In the first study, though, in 1995, there was no difference — about an equal number of boys and girls played with the gun. In the second study it was mostly boys. Generally, I would say yes, boys are more likely to pick up and play with a gun. I think that lack of finding in the first study is probably unusual, but that doesn’t mean that girls won’t play with guns.

Were you surprised that your own son played with a gun when given the chance?

Yes and no. I think for some reason the part that really took me aback was seeing the other kids shoot him. I think what surprised me was not so much that he played with the gun, but how he really got into it. He was saying things like “Kill this, kill that, shoot,” just like any other boy.

Why do you think boys have such a fascination with guns?

I think it’s their role models — look at the role models on television. They’re taught from a very early age to act out rather than express their feelings, or cry or talk about them.

We don’t encourage boys to express themselves any other way than physically. I do believe some of it is testosterone. My son couldn’t be raised in a less violent atmosphere than our home, I don’t think. We don’t watch violent television, we don’t allow him to watch violent television, he doesn’t have any action figures. The child doesn’t really even know who Batman is. And yet, we’ve been called into school because he’s hurt his friends.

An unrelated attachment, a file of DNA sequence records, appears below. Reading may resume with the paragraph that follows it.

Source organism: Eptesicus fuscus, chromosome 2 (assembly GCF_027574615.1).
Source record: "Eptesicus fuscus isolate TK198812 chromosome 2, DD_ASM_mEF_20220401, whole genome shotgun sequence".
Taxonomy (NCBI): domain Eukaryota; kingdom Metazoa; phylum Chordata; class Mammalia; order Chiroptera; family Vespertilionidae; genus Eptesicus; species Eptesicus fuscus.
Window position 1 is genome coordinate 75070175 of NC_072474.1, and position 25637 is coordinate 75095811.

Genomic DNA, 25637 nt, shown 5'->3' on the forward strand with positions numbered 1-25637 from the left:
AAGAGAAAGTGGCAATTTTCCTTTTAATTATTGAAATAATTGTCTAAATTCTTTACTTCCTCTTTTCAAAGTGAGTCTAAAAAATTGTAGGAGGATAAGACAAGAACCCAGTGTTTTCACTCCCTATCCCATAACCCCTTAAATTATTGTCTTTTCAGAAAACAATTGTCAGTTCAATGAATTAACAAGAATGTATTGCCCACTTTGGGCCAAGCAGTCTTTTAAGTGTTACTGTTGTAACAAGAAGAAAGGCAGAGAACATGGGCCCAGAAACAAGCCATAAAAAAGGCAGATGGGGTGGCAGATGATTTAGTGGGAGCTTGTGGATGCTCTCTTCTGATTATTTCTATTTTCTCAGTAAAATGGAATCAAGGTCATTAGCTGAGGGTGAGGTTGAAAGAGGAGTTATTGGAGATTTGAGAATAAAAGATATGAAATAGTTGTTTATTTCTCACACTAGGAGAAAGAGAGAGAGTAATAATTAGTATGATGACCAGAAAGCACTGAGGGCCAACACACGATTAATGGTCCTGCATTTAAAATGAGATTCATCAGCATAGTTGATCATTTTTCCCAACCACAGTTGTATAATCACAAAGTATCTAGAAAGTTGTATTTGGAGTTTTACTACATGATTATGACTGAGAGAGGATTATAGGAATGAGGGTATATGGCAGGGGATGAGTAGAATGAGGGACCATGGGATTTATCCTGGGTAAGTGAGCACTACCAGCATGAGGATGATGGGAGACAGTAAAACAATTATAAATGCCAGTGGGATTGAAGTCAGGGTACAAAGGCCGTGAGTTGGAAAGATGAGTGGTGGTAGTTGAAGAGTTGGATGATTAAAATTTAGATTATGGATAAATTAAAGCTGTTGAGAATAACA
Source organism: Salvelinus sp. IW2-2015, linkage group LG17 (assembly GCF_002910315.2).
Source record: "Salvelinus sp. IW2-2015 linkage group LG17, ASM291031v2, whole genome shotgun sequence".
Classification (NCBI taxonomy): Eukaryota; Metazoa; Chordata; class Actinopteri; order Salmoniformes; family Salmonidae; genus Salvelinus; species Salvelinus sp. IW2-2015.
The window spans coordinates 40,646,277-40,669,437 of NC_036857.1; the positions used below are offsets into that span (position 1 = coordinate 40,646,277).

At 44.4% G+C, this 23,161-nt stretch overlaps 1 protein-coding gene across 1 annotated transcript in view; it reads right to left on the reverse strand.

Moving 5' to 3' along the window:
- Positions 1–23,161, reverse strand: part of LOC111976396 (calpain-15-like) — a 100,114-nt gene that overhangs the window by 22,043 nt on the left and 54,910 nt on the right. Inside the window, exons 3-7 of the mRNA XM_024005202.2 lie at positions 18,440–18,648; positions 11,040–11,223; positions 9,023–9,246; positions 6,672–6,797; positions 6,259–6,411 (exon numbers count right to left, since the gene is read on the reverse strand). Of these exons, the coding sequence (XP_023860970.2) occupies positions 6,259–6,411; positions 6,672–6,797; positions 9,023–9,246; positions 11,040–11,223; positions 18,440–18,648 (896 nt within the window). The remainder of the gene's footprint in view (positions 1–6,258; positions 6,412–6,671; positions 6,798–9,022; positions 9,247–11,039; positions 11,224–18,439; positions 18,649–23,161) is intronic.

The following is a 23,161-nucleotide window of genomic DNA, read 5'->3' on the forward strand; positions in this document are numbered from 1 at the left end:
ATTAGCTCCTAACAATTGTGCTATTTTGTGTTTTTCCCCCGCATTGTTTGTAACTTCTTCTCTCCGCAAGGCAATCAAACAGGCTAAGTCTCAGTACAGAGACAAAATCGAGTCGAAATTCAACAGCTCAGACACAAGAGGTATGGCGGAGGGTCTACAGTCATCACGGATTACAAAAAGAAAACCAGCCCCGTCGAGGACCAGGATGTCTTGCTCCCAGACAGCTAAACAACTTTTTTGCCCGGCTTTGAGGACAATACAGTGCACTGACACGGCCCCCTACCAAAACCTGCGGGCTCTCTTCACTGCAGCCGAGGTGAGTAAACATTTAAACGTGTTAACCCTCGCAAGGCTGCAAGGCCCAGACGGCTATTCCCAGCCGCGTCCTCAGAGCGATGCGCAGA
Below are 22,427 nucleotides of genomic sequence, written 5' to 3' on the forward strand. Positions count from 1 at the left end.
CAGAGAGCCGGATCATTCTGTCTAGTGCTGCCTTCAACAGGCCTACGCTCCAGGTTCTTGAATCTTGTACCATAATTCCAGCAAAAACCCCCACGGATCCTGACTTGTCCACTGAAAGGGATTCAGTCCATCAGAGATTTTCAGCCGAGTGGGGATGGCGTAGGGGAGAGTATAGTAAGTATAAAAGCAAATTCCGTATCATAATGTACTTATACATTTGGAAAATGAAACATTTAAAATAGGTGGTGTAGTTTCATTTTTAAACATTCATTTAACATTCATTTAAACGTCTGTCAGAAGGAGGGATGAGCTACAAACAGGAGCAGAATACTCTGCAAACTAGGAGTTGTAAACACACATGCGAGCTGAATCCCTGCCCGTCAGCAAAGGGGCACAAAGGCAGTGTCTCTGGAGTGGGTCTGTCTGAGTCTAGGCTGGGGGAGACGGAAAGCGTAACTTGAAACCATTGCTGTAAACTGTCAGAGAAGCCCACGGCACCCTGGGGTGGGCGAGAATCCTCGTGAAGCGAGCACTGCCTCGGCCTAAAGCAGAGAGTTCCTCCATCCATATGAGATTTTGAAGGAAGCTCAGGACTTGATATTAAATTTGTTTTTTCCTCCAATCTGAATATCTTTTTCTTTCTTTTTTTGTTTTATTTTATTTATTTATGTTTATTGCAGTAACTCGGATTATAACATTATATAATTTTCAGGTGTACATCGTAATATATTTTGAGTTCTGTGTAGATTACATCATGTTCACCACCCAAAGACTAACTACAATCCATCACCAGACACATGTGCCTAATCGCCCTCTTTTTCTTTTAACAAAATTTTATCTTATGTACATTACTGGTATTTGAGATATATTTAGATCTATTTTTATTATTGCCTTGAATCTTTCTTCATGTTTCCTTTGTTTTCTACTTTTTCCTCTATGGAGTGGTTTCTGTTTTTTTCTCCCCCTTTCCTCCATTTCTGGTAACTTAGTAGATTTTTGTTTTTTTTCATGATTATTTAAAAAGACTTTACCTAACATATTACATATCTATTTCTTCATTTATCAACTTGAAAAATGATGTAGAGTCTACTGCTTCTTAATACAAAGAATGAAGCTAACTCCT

What are parents and adults up against when they try to teach kids not to play with guns?

It’s definitely a “Do as I say, not as I do” type situation. There need to be distinctions between parents and children. We tell kids not to drink and then we drink — and that’s OK. We need to say, “You don’t drink until you’re a grown-up.” Kids need to realize that there are some things that grown-ups can do that kids can’t and grown-ups need to realize that kids are going to imitate their actions more than they’re going to heed their words.

We have some choices to make as parents. Do we want to set a good example by our behavior? Or do we want to assume that the kids should know the difference?

I get a lot [of flak] from NRA people and gun rights advocates saying it’s not fair to say people shouldn’t own guns. That’s not what I’m saying. My dad owns a gun — some people have to own guns because that’s what they do for a living. That’s what my dad did, he was a police officer.

What I am saying is that if you’re going to own a gun and you have small kids or you’re going to have small kids in your house, you have a responsibility to make sure that that gun is safe.

Older children — say, older than 10 — have a better understanding of the dangers of guns. So why is it that they still seek them out, carry them and use them?

Children have a sense of invulnerability, through adolescence and even in their 20s. Kids know if they drink and drive they could die, but they still do it. There’s a sense of “Maybe it’s dangerous but nothing will happen to me.”

Why do you think we’re seeing this rash of gun threats and shootings?

After Columbine, it’s certainly copycat. I’m just grateful that summer’s here, although I worry about the media bringing a lot of attention to the situation when schools go back in session next fall. There are going to be articles saying, “Are schools safer now?” and “Should your child go back to school?” And it’s just going to open a can of worms again.

I wonder if we’re going to see an increase in home schooling. It’s going to be a pretty sad day when we’re afraid to even let our children leave the home to go to school.

Lisa Moskowitz writes and lives in San Francisco. Her work has appeared in Adweek, PC World Online, MyLifePath.com and American Kite magazine.